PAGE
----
A refreshing walk through the park brought us to our lunch stop-the Swan with Two Nicks. I used to be a regular here at one time, so was interested to note the changes. Local beer is now served in the form of several Dunham Massey brews along with Landlord, Coach House and Abbot. The food portions are still hearty and the chunky chips were great, but I have to mark the fish down a notch for having a humongous bone in it.

Lunch was considerably enlivened by two escapees from a neighbouring CAMRA branch. They had us spellbound with tales of murky practices and dodgy doings at their GBG selection meeting. It was better than a John le Carre novel.

Next stop was the Jolly Thresher at Agden. This is another one I hadn’t been to for awhile. It’s a modernised Hydes tied house and had three well kept ales on the bar. It’s also got impressive outdoor drinking credentials with patio decking, a smokers’ gazebo and a large garden/sports area.

Yet another old friend was the Barn Owl at Agden Wharf. This serves three of the Marstons range and several guest beers. Pictish, Storm and Marstons Bitter were all tried and approved. The Owl’s canal side location also makes it ideal for narrowboat (never, ever, call them barges) and wildlife spotting.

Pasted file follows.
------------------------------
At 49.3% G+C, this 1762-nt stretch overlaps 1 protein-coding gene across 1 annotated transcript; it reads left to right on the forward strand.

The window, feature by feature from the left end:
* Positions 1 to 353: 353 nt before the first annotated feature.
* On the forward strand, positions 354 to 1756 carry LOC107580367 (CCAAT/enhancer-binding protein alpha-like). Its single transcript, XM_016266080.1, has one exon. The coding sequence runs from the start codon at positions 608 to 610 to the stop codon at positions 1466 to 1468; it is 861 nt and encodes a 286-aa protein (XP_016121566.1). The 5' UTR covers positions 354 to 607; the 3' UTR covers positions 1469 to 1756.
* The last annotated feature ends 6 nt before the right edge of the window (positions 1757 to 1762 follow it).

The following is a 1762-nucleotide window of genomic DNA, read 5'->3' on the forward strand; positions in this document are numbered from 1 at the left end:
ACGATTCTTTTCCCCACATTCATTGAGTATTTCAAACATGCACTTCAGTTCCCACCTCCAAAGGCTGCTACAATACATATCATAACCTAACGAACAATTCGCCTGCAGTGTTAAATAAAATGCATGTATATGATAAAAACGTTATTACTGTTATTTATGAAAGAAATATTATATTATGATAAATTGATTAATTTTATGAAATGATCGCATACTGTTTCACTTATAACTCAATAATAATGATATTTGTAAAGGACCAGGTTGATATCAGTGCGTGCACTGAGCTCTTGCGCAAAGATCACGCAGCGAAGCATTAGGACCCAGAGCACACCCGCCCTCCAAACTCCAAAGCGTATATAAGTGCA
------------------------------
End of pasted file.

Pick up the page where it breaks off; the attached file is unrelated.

The finale was the find of the day. The Bellhouse Club at Grappenhall Community Centre is a private members club that had several real ales on and not the usual suspects either. Crucially they were also showing football on the big screen, although inexplicably not everyone in our party seemed interested in watching it. Salopian Aztec was the pick of the bunch beer wise.

Safely back in Bury, we called in the Trackside for a nightcap or two. The board was looking depleted-they’re closing for a few days and were letting the beers run out, but unusually there were a few gems to be had. The Slaters wasn’t bad and Otley O-garden, their tasty take on a certain wheat beer, was very good.